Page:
Earth Policy Institute on October 6, 2010
By Lester R. Brown
The literature on soil erosion contains countless references to the “loss of protective vegetation.” Over the last half-century, clearcutting, overgrazing, and overplowing have removed so much of that protective cover that the world is quickly losing soil accumulated over long stretches of geological time (see “Civilization’s Foundation Eroding”). Preserving the biological productivity of highly erodible cropland depends on planting it in grass or trees before it becomes wasteland.
Soil Conservation: The American Experience
The 1930s Dust Bowl that threatened to turn the U.S. Great Plains into a vast desert was a traumatic experience that led to revolutionary changes in American agricultural practices, including the planting of tree shelterbelts (rows of trees planted beside fields to slow wind and thus reduce wind erosion) and strip cropping (the planting of wheat on alternate strips with fallowed land each year). Strip cropping permits soil moisture to accumulate on the fallowed strips, while the alternating planted strips reduce wind speed and hence erosion on the idled land.
In 1985, the U.S. Congress, with strong support from the environmental community, created the Conservation Reserve Program (CRP) to reduce soil erosion and control overproduction of basic commodities. By 1990 there were some 14 million hectares (35 million acres) of highly erodible land with permanent vegetative cover under 10-year contracts. Under this program, farmers were paid to plant fragile cropland to grass or trees. The retirement of those 14 million hectares under the CRP, together with the use of conservation practices on 37 percent of all cropland, reduced U.S. soil erosion from 3.1 billion tons to 1.9 billion tons between 1982 and 1997. The U.S. approach offers a model for the rest of the world.
Another tool in the soil conservation toolkit—and a relatively new one—is conservation tillage, which includes both no-till and minimum tillage. Instead of the traditional cultural practices of plowing land and discing or harrowing it to prepare the seedbed, and then using a mechanical cultivator to control weeds in row crops, farmers simply drill seeds directly through crop residues into undisturbed soil, controlling weeds with herbicides. The only soil disturbance is the narrow slit in the soil surface where the seeds are inserted, leaving the remainder of the soil undisturbed, covered by crop residues and thus resistant to both water and wind erosion. In addition to reducing erosion, this practice retains water, raises soil carbon content, and greatly reduces energy use for tillage.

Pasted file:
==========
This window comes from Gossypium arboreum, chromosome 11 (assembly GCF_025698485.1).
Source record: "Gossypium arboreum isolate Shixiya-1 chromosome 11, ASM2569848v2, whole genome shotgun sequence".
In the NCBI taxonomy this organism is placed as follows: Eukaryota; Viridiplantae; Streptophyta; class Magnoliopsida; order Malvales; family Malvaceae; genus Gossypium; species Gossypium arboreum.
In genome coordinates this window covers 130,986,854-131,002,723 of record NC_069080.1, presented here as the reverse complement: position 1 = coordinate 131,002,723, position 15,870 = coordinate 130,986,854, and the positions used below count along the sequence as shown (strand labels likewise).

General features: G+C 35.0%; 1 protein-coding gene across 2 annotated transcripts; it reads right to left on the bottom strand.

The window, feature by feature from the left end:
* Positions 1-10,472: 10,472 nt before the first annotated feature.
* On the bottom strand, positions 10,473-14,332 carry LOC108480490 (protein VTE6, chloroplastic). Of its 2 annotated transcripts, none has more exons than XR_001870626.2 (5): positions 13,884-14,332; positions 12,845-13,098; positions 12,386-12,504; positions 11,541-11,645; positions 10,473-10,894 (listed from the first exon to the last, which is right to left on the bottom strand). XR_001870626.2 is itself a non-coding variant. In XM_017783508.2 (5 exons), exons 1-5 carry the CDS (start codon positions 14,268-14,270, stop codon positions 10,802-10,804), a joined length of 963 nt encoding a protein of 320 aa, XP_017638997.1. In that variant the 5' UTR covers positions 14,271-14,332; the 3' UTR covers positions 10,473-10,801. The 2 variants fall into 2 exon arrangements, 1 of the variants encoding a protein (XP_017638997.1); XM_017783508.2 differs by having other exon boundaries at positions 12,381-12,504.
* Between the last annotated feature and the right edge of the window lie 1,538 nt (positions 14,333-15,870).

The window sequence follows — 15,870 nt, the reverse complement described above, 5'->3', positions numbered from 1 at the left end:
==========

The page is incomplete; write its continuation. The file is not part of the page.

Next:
In the United States, where farmers during the 1990s were required to implement a soil conservation plan on erodible cropland in order to be eligible for commodity price supports, the no-till area went from 7 million hectares in 1990 to 27 million hectares (67 million acres) in 2007. Now widely used in the production of corn and soybeans, no-till has spread rapidly in the western hemisphere, covering 26 million hectares in Brazil, 20 million hectares in Argentina, and 13 million in Canada. Australia, with 12 million hectares, rounds out the five leading no-till countries.
Once farmers master the practice of no-till, its use can spread rapidly, particularly if governments provide economic incentives or require farm soil conservation plans for farmers to be eligible for crop subsidies.
Farming practices that reduce soil erosion and raise cropland productivity usually also lead to higher carbon content in the soil. Among these are the shift to minimum-till and no-till farming, the more extensive use of cover crops, the return of livestock and poultry manure to the land, expansion of irrigated area, a return to more mixed crop-livestock farming, and the forestation of marginal land.